available languages: english December 11, 2016

DRI’s latest stop on its regional Ukrainian outreach tour focussing on constitutional reform was the central city of Khmelnytskyi from 14-15 November. DRI trained students and organised a student debate: ‘Monopoly of the bar: pro and contra?’

Students from the Khmelnytskyi University of Management and Law and the National University of Ostroh Academy debated a new constitutional provision allowing representation in a court of individuals, legal entities, and state institutions exclusively by lawyers with a bar certificate. The provision was introduced on 30 September 2016 by constitutional amendments and led to intense discussion among legal practitioners. This novelty contradicts the current practice backed up by the previous prevailing opinion of Ukraine’s Constitutional Court whereupon any legal specialist can represent a party in a court.

The Khmelnytskyi team supported the notion that monopoly of the bar was timely and necessary in Ukraine. Olya Bazhan emphasised that there were no international or European standards prohibiting such a monopoly. On the contrary, she added: “Representing parties by lawyers with a bar would enhance equal possibilities of parties to a trial and thus contributes to the equal representation of parties in a court and to a fair trial”.

Representation by a bar also means more procedural rights for the parties represented, such as rights to confidentiality and simplified disciplinary proceedings in cases of misconduct of attorneys, argued the students from Khmelnytskyi. They noted that the monopoly would be gradually introduced by 2020 and was not absolute; the exceptions encompass disputes related to electoral law, labour law and minor disputes.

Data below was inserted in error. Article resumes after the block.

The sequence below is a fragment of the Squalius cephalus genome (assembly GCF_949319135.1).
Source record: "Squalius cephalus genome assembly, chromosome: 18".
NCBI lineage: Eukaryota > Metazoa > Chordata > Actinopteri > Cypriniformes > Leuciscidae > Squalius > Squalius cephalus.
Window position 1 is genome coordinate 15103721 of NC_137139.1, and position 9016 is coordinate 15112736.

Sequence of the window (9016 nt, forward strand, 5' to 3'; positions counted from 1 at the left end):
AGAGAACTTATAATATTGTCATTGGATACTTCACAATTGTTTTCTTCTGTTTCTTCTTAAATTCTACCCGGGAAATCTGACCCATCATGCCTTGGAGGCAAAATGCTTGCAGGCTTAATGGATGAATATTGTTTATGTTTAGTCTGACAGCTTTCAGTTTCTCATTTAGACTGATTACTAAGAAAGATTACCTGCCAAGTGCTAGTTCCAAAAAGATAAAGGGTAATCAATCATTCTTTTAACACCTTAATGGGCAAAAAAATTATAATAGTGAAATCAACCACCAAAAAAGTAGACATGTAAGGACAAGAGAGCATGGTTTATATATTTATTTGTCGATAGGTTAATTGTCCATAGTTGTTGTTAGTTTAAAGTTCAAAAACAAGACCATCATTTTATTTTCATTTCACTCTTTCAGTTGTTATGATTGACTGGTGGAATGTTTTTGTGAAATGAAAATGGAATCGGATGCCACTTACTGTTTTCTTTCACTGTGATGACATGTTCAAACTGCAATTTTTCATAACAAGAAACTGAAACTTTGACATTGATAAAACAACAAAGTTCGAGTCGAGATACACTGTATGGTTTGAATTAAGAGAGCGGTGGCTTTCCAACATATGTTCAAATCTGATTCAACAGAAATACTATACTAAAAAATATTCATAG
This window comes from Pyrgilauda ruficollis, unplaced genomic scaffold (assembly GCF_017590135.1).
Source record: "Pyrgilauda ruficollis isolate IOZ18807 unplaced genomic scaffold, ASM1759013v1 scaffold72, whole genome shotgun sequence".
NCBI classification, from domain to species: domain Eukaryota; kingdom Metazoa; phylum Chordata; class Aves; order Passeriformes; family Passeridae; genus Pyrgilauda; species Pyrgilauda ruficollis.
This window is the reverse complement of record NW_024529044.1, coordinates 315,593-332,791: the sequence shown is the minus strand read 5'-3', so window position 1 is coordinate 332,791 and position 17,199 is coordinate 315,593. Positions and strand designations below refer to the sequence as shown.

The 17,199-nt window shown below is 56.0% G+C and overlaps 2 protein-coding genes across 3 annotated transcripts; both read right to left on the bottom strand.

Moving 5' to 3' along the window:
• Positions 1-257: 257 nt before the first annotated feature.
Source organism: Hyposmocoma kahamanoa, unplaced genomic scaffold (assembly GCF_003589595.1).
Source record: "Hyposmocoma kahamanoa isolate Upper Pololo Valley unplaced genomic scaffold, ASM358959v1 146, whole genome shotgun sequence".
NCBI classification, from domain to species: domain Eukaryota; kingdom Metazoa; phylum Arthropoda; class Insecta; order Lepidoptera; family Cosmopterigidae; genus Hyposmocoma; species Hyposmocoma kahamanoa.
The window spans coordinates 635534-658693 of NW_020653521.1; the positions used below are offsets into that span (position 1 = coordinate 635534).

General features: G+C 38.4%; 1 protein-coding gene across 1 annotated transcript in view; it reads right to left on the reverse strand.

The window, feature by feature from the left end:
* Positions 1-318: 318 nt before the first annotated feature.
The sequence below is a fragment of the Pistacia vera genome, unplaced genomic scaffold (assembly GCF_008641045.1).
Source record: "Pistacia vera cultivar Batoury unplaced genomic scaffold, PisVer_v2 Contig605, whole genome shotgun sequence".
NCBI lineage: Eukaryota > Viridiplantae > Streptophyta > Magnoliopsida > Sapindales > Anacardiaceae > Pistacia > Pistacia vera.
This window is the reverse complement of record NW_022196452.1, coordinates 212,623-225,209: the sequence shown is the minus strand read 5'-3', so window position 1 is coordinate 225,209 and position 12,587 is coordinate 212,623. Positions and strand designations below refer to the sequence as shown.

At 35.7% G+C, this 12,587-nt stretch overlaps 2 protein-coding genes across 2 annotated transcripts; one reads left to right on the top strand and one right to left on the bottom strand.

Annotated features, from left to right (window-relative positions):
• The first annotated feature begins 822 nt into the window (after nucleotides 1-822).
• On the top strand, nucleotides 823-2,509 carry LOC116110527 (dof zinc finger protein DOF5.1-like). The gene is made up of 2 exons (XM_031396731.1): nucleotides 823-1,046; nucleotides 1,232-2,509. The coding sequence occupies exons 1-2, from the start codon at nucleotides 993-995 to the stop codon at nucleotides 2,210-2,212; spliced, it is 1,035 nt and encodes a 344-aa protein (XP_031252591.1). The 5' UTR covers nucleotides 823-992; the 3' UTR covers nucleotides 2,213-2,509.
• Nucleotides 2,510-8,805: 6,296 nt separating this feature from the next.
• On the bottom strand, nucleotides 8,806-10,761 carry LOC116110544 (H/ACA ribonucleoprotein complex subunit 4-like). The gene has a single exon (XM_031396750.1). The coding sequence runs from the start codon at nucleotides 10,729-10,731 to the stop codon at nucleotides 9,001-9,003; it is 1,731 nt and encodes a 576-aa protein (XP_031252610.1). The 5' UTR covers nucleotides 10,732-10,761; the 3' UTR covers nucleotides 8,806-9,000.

The main argument of the opposing team was that the introduced monopoly restricted the fundamental right of everyone to legal assistance of his/her own choosing as anchored in the European Convention on Human Rights. Taras Kozachenko noted that there was no qualitative difference between a bar member and a legal practitioner in Ukraine. Forcing the latter to pass a fee-based bar exam would lead to additional costs among practicing lawyers. In his opinion, the monopoly should also exclude so-called in-house lawyers who know the business of companies and could best represent companies in court better than an external lawyer, even with a bar membership.

Both teams agreed that the Law on the Bar currently being elaborated in Ukraine’s Parliament should clarify the notion of “minor disputes” to be excluded from the monopoly of the bar.

The Khmelnytskyi University of Management and Law, which argued in support of the bar’s monopoly, won the debate, while the prize for best speaker was given to Taras Kozachenko from the National University of Ostroh Academy.

Before the debate the students were coached in public speaking skills by Vasyl Komissarov, Chairman of the RITORI development centre. DRI’s expert Ruslana Vovk provided students with the context to the current legal reform and a comparative European perspective on the monopoly of the bar.

The jury consisted of Serhiy Petukhov, Deputy Minister of Justice of Ukraine on European-Integration; Roman Tytykalo, a deputy of Kyiv Oblast Council and lawyer, and Ruslana. Vovk.

Opening up the discussion

DRI’s public discussion in Khmelnytskyi focussed on the topic: ‘Judicial reform for everybody: civil society control. Bar monopoly. Revamped courts’. Deputy Justice Minister Serghiy Petukhov reminded the participants that “Reloading the judiciary is anything but a simple task. Moreover, another opportunity for this kind of renewal might not occur again. Three years is the time period in which tangible changes in every area can be achieved,” he said.

Andriy Popyk, Deputy Chairman of Khmelnytsky Initiative civil society organisation, was concerned about the bar’s monopoly because of the difficulty to ensure proper legal representation for low-income citizens. Mr. Tytykalo, noted, however, that “The new law on the bar has been not approved yet” and the details are still being worked out. Interestingly, Yuriy Belousov, Professor of the Khmelnytskyi University of Management and Law, confirmed that that the region’s experts, lawyers, and scholars had been active in the consultations on the preparation of the legal reform and the debate surrounding it.